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International Journal of Photoenergy
Volume 2014, Article ID 275765, 8 pages
Research Article

Inhibitory Effects of 658 nm Laser Irradiation on Skin Temperature in Anesthetized Rats: Preliminary Results from a Controlled Study

1Research Unit for Complementary and Integrative Laser Medicine, Research Unit of Biomedical Engineering in Anesthesia and Intensive Care Medicine and TCM Research Center Graz, Medical University of Graz, Auenbruggerplatz 29, 8036 Graz, Austria
2Institute of Acupuncture and Moxibustion, China Academy of Chinese Medical Sciences, Beijing 100700, China
3Research Group Developmental Psychopharmacology, Institute of Psychopharmacology, Central Institute of Mental Health, University of Heidelberg, 68159 Mannheim, Germany

Received 4 February 2014; Accepted 18 February 2014; Published 7 April 2014

Academic Editor: Lu Wang

Copyright © 2014 Daniela Litscher et al. This is an open access article distributed under the Creative Commons Attribution License, which permits unrestricted use, distribution, and reproduction in any medium, provided the original work is properly cited.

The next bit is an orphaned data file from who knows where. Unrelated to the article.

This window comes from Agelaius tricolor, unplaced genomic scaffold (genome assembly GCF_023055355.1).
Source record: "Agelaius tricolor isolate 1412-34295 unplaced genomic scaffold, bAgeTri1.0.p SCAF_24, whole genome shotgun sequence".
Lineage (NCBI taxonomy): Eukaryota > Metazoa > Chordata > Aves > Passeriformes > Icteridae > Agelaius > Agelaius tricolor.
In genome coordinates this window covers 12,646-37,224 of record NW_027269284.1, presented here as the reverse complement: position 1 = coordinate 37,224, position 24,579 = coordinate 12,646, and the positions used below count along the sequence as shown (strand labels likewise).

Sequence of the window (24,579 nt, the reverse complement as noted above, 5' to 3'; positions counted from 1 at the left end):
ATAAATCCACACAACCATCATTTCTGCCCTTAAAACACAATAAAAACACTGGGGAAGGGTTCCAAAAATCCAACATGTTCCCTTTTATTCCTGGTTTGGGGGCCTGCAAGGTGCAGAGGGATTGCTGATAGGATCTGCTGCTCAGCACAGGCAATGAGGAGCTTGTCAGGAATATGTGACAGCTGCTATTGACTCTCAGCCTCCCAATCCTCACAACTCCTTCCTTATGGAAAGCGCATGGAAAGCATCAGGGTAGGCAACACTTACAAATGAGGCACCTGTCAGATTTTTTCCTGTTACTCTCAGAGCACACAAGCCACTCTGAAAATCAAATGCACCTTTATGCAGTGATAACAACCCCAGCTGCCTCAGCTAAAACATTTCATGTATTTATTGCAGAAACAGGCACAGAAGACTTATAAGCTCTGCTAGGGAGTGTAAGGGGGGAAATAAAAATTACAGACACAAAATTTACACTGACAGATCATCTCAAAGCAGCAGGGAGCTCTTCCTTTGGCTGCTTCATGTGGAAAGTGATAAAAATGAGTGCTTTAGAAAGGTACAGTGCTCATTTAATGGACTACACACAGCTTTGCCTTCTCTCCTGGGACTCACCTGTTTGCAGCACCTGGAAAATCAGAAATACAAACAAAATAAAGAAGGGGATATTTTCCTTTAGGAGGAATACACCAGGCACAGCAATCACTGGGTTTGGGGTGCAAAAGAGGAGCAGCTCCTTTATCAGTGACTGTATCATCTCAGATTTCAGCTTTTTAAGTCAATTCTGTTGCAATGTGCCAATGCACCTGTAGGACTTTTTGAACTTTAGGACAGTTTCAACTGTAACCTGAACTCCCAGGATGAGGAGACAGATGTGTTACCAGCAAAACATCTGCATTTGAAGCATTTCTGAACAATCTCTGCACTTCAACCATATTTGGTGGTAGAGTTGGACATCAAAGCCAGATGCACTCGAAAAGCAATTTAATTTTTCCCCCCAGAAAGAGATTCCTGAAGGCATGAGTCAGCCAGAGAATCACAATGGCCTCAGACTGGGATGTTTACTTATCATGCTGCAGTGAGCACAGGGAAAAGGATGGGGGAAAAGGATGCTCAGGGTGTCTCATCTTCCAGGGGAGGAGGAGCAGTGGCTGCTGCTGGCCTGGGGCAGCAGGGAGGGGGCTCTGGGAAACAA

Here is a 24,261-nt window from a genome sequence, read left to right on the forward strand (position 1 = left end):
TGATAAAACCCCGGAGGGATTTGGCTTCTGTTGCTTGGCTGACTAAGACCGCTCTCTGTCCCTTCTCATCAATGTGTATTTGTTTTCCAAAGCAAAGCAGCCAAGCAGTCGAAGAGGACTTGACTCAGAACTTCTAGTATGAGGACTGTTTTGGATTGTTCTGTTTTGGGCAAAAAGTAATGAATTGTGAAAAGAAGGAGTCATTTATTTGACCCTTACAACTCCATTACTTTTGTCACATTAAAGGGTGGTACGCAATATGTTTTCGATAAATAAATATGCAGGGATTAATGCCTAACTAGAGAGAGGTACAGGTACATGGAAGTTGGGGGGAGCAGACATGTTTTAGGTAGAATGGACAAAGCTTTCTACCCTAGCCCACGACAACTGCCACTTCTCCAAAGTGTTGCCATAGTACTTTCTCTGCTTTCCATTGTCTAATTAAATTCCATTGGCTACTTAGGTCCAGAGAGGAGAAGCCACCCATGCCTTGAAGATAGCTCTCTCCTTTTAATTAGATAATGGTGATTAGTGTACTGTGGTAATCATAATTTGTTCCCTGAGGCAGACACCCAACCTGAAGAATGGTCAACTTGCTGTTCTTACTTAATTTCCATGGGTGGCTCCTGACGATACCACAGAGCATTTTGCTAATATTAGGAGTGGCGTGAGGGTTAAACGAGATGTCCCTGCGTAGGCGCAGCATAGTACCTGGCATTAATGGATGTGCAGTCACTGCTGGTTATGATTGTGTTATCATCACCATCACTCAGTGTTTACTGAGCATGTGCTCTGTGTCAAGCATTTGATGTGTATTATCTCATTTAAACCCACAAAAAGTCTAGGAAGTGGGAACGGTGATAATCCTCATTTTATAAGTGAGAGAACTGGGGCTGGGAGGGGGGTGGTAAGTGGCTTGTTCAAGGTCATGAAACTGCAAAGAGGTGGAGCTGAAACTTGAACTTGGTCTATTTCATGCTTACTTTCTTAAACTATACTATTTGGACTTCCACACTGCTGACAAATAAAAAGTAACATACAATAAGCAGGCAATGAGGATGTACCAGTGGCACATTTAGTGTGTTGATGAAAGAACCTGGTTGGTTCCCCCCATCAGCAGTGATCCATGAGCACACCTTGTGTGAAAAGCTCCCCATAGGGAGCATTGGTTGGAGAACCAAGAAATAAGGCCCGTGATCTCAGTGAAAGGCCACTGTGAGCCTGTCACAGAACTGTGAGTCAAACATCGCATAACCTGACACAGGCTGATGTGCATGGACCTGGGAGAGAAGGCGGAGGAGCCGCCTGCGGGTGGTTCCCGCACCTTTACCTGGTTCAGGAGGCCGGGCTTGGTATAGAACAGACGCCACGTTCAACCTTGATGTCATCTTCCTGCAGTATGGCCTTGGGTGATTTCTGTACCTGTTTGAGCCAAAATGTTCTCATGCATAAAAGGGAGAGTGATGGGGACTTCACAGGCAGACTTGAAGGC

Red laser light stimulation can have many physiological effects. The goal of this animal experimental study was to investigate how red laser stimulation influences the temperature of anesthetized rats at different acupuncture points and nonacupoints. For that reason 12 adult male Wistar Han rats (300–380 g) were investigated. Six anesthetized rats underwent red laser stimulation (wavelength 658 nm, output power 40 mW, diameter 500 µm, and duration 10 min) at the Baihui (GV20) acupoint, the Zusanli acupoint (ST36, bilateral), and a control point on the forelimb. The other six rats underwent the same procedure; however, the laser remained switched off. Significant decreases in temperature were found at the acupoints Baihui, Zusanli left, and Zusanli right. In addition there was no significant temperature effect at a control point. During placebo laser irradiation (deactivated laser) there were also significant temperature changes. The mechanism underlying the results is currently unknown, but brain stimulation (via laser or mechanical pressure) and mainly direct central mechanisms may be responsible for the local and peripheral temperature decrease.